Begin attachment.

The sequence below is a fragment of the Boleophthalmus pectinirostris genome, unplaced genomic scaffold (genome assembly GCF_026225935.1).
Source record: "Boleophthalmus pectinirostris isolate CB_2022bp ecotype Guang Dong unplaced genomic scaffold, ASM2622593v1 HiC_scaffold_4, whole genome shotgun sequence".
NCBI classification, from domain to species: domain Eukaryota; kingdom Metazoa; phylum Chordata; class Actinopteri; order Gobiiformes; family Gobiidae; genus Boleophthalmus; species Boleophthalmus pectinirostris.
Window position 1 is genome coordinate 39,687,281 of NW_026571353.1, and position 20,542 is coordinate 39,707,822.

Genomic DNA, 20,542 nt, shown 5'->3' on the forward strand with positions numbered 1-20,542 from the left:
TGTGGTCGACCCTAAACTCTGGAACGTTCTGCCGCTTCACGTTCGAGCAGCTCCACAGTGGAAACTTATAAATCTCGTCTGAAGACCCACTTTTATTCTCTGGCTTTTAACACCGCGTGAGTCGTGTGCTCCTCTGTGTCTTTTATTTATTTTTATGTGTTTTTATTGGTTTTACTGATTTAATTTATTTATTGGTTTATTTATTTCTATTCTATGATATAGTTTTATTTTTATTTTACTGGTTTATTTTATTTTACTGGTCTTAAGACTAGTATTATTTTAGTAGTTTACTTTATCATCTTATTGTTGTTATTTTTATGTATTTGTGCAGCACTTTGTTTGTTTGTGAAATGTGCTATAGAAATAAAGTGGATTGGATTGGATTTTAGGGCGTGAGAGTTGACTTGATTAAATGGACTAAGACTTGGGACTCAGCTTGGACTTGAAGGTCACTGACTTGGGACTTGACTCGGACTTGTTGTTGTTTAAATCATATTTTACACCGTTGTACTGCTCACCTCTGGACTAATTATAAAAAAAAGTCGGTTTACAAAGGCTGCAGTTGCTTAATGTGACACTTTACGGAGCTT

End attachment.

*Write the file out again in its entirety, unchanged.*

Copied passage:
The sequence below is a fragment of the Boleophthalmus pectinirostris genome, unplaced genomic scaffold (genome assembly GCF_026225935.1).
Source record: "Boleophthalmus pectinirostris isolate CB_2022bp ecotype Guang Dong unplaced genomic scaffold, ASM2622593v1 HiC_scaffold_4, whole genome shotgun sequence".
NCBI classification, from domain to species: domain Eukaryota; kingdom Metazoa; phylum Chordata; class Actinopteri; order Gobiiformes; family Gobiidae; genus Boleophthalmus; species Boleophthalmus pectinirostris.
Window position 1 is genome coordinate 39,687,281 of NW_026571353.1, and position 20,542 is coordinate 39,707,822.

Genomic DNA, 20,542 nt, shown 5'->3' on the forward strand with positions numbered 1-20,542 from the left:
TGTGGTCGACCCTAAACTCTGGAACGTTCTGCCGCTTCACGTTCGAGCAGCTCCACAGTGGAAACTTATAAATCTCGTCTGAAGACCCACTTTTATTCTCTGGCTTTTAACACCGCGTGAGTCGTGTGCTCCTCTGTGTCTTTTATTTATTTTTATGTGTTTTTATTGGTTTTACTGATTTAATTTATTTATTGGTTTATTTATTTCTATTCTATGATATAGTTTTATTTTTATTTTACTGGTTTATTTTATTTTACTGGTCTTAAGACTAGTATTATTTTAGTAGTTTACTTTATCATCTTATTGTTGTTATTTTTATGTATTTGTGCAGCACTTTGTTTGTTTGTGAAATGTGCTATAGAAATAAAGTGGATTGGATTGGATTTTAGGGCGTGAGAGTTGACTTGATTAAATGGACTAAGACTTGGGACTCAGCTTGGACTTGAAGGTCACTGACTTGGGACTTGACTCGGACTTGTTGTTGTTTAAATCATATTTTACACCGTTGTACTGCTCACCTCTGGACTAATTATAAAAAAAAGTCGGTTTACAAAGGCTGCAGTTGCTTAATGTGACACTTTACGGAGCTT